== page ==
# Morse lemma

2010 Mathematics Subject Classification: Primary: 57R45 Secondary: 37-XX [MSN][ZBL]

A lemma which describes the structure of the germ of a twice continuously-differentiable function.

### Main statement

Theorem 1 Let $f:\mathbb R^n\to \mathbb R$ be a function of class $C^\infty$ for which $0$ is a non-degenerate critical point, namely $\nabla f (0) =0$ and the Hessian at $0$ has trivial kernel. Then in some neighbourhood $U$ of $0$ there is a local $C^\infty$ coordinate system, namely a $C^\infty$ diffeomorphism $\varphi = (x_1, \ldots , x_n): U \to V \subset \mathbb R^n\, ,$ with $\varphi (0)=0$ and such that the map $\tilde{f} = f\circ \varphi^{-1}$ (namely $\varphi$ in the "$x$-coordinates") takes the form $\tilde{f} (x) = f(0)- x_1^2 - \ldots - x_\lambda^2 + x_{\lambda+1}^2 + \ldots + x_n^2$.

Here the number $\lambda$ is the Morse index of the critical point $0$ of $f$, that is the number of negative eigenvalues of the Hessian of $f$ at $0$, counted with multiplicities. The assumption $C^\infty$ may be relaxed to $C^p$ for $p\geq 2$, but in this case the change of variables $\varphi$ is in general only of class $C^{p-2}$. If instead $f$ is real analytic, then $\varphi$ is real analytic. An analogue of the Morse Lemma holds for holomorphic functions of complex variables.

Theorem 2 If $f: \mathbb C^n \to \mathbb C$ is holomorphic in a neighborhood of $0$ and $0$ is a nondegenerate critical point (namely $\frac{\partial f}{\partial z_j} (0) =0$ for every $j$ and the matrix $M_{ij} = \frac{\partial^2 f}{\partial z_i \partial z_j} (0)$ is invertible), then there is a neighborhood $U$ of $0$ with an holomorphic local chart, namely a holomorphic invertible map $\varphi = (w_1, \ldots , w_n) : \mathbb C^n \supset U\quad \to\quad V\subset \mathbb C^n\, ,$ such that $\varphi (0) = 0$ and $\tilde{f} = f \circ \varphi^{-1}$ takes the form $f (w) = f(0) + w_1^2 + \ldots + w_n^2$.

### Generalizations

#### Infinite-dimensional case

The Morse lemma can be generalized to the infinite-dimensional setting: it holds, for instance, on Banach spaces, see [Pa2]. On separable Hilbert spaces it takes the following form.

Theorem 3 Let $H$ be a separable Hilbert space and $f:H \to \mathbb R$ a $C^k$ function $f$ with $k\geq 3$ (in the sense of Frechet differentiability) for which $0$ is a non-degenerate critical point. Then there are convex neighborhoods $U$ and $V$ of $0$, a diffeomorphism (of class $C^{k-2}$) $\varphi: U \to V$ with $\varphi (0)=0$ and a bounded orthogonal projection $P: H \to H$ such that $f (x) = f (0) - \|P (\varphi (x))\|_H^2 + \|\varphi (x) - P (\varphi (x))\|_H^2$.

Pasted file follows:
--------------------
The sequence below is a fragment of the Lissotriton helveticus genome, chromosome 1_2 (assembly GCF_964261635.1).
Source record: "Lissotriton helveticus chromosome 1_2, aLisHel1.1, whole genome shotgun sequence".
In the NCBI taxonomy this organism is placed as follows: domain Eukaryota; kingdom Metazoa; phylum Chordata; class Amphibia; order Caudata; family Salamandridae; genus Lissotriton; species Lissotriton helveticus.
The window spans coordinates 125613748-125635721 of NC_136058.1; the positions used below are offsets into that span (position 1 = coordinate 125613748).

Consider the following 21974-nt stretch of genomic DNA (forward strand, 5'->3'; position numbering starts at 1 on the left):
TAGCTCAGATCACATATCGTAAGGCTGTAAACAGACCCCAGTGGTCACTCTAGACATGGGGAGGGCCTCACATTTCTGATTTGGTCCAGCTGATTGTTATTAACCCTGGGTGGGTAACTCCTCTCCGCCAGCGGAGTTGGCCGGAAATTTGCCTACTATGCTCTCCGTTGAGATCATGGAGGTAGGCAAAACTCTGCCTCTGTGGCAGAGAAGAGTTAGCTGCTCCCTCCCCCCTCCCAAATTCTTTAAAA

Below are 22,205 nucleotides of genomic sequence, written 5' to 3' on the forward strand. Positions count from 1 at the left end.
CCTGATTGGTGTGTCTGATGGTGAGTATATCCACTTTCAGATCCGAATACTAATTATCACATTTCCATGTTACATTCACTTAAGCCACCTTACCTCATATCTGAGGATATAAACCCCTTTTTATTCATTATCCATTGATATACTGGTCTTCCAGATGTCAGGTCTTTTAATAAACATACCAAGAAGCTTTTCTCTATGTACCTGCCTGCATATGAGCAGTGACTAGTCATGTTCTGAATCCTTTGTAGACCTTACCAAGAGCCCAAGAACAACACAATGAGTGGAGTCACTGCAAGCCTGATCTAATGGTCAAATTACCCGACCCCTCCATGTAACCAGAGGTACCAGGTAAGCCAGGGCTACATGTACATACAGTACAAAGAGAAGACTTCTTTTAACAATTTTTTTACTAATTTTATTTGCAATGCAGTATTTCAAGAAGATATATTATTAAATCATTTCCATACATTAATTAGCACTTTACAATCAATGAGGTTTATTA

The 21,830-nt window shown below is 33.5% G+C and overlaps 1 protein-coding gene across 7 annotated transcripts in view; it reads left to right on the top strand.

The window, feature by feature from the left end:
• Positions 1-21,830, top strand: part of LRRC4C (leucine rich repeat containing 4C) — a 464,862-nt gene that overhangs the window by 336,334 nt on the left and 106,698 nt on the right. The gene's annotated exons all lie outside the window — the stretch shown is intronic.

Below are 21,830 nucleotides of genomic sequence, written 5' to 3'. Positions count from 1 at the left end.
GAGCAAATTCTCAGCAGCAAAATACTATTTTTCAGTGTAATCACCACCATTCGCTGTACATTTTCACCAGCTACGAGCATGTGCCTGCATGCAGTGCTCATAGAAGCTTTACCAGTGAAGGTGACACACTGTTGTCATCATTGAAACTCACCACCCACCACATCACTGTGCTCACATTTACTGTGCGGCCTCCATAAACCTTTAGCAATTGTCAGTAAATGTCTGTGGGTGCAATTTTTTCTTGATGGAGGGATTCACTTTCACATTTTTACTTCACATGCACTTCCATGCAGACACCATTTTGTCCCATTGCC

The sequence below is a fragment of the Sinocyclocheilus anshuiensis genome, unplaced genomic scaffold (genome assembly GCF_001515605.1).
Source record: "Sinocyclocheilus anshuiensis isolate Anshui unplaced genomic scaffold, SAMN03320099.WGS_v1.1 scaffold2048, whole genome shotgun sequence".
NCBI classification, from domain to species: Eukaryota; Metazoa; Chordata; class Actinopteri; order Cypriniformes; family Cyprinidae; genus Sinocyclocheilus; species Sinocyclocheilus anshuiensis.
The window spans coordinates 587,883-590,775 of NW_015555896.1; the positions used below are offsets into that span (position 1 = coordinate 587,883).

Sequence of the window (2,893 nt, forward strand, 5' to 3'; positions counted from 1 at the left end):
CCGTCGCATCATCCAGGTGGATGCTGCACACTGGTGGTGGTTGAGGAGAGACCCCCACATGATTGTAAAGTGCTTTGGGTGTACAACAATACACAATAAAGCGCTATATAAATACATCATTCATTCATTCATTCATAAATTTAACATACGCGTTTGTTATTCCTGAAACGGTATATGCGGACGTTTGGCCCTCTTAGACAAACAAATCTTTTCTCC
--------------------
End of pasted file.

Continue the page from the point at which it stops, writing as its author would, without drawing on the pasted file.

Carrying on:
Here the dimension of the space ${\rm Im}\, (P)$ coincides with Morse index of the critical point $0$.

#### Equivariant Morse lemma

Consider $f$ as in Theorem 2 and assume that it is invariant with respect to the action of a compact subgroup $G$ of transformations on $\mathbb C^n$. Then the change of variables $\varphi$ can be taken $G$-invariant. An analogous "equivariant Morse lemma" is true in the real-analytic and the differentiable context. Cf. [A] and [AGV].

#### Morse lemma depending on parameters

Let $f: \mathbb R^n \times \R^k \ni (x,\lambda) \mapsto f (x, \lambda)\in \mathbb R$ be a real-valued $C^p$ function with $p\geq 3$. Assume that $D_x f (0,0)=0$ and that $D^2_x f (0,0)$ is nonsingular. Then there exist $C^{k-1}$ coordinates $(z, \lambda)$ in a neighbourhood of $(0,0)$ which brings $f$ to the form $f (z, \lambda) = f (x(\lambda), \lambda) + \frac{1}{2} \langle A z\, z\rangle\,$ where $A$ is a diagonal matrix with entries $\pm 1$ and $\lambda \mapsto x (\lambda)$ is the local (unique) solution of the equations $D_x f (x, \lambda) = 0$ (the nondegeneracy assumption on $D^2_x f (0,0)$ allows to apply the implicit function theorem and infer that $x$ depends smoothly on $\lambda$). For a proof see [H], p. 502.

How to Cite This Entry:
Morse lemma. Encyclopedia of Mathematics. URL: http://encyclopediaofmath.org/index.php?title=Morse_lemma&oldid=32324
This article was adapted from an original article by M.M. PostnikovYu.B. Rudyak (originator), which appeared in Encyclopedia of Mathematics - ISBN 1402006098. See original article